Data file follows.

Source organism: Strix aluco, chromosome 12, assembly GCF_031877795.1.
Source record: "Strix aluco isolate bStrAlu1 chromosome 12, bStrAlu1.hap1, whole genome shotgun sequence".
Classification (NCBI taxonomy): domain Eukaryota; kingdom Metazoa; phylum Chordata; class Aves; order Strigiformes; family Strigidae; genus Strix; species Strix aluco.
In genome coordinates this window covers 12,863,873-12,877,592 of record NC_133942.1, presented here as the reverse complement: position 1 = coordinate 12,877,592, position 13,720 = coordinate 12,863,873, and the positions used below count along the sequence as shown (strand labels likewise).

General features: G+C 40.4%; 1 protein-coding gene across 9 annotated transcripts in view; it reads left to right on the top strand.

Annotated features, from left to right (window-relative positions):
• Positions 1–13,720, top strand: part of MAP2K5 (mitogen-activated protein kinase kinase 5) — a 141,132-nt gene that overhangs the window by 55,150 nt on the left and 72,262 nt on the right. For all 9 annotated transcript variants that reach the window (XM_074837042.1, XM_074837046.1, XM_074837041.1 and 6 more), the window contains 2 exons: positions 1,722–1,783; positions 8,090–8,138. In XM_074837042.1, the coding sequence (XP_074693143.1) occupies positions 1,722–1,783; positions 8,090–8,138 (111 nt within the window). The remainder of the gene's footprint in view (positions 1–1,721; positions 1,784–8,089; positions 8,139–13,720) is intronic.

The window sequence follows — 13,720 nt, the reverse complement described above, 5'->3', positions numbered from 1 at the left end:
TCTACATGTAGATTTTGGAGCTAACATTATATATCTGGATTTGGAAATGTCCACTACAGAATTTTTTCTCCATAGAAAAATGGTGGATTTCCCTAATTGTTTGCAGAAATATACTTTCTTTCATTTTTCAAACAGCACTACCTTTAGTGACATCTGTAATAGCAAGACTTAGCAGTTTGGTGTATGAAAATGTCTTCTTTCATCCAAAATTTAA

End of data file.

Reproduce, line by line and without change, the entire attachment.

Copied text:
Source organism: Strix aluco, chromosome 12, assembly GCF_031877795.1.
Source record: "Strix aluco isolate bStrAlu1 chromosome 12, bStrAlu1.hap1, whole genome shotgun sequence".
Classification (NCBI taxonomy): domain Eukaryota; kingdom Metazoa; phylum Chordata; class Aves; order Strigiformes; family Strigidae; genus Strix; species Strix aluco.
In genome coordinates this window covers 12,863,873-12,877,592 of record NC_133942.1, presented here as the reverse complement: position 1 = coordinate 12,877,592, position 13,720 = coordinate 12,863,873, and the positions used below count along the sequence as shown (strand labels likewise).

General features: G+C 40.4%; 1 protein-coding gene across 9 annotated transcripts in view; it reads left to right on the top strand.

Annotated features, from left to right (window-relative positions):
• Positions 1–13,720, top strand: part of MAP2K5 (mitogen-activated protein kinase kinase 5) — a 141,132-nt gene that overhangs the window by 55,150 nt on the left and 72,262 nt on the right. For all 9 annotated transcript variants that reach the window (XM_074837042.1, XM_074837046.1, XM_074837041.1 and 6 more), the window contains 2 exons: positions 1,722–1,783; positions 8,090–8,138. In XM_074837042.1, the coding sequence (XP_074693143.1) occupies positions 1,722–1,783; positions 8,090–8,138 (111 nt within the window). The remainder of the gene's footprint in view (positions 1–1,721; positions 1,784–8,089; positions 8,139–13,720) is intronic.

The window sequence follows — 13,720 nt, the reverse complement described above, 5'->3', positions numbered from 1 at the left end:
TCTACATGTAGATTTTGGAGCTAACATTATATATCTGGATTTGGAAATGTCCACTACAGAATTTTTTCTCCATAGAAAAATGGTGGATTTCCCTAATTGTTTGCAGAAATATACTTTCTTTCATTTTTCAAACAGCACTACCTTTAGTGACATCTGTAATAGCAAGACTTAGCAGTTTGGTGTATGAAAATGTCTTCTTTCATCCAAAATTTAA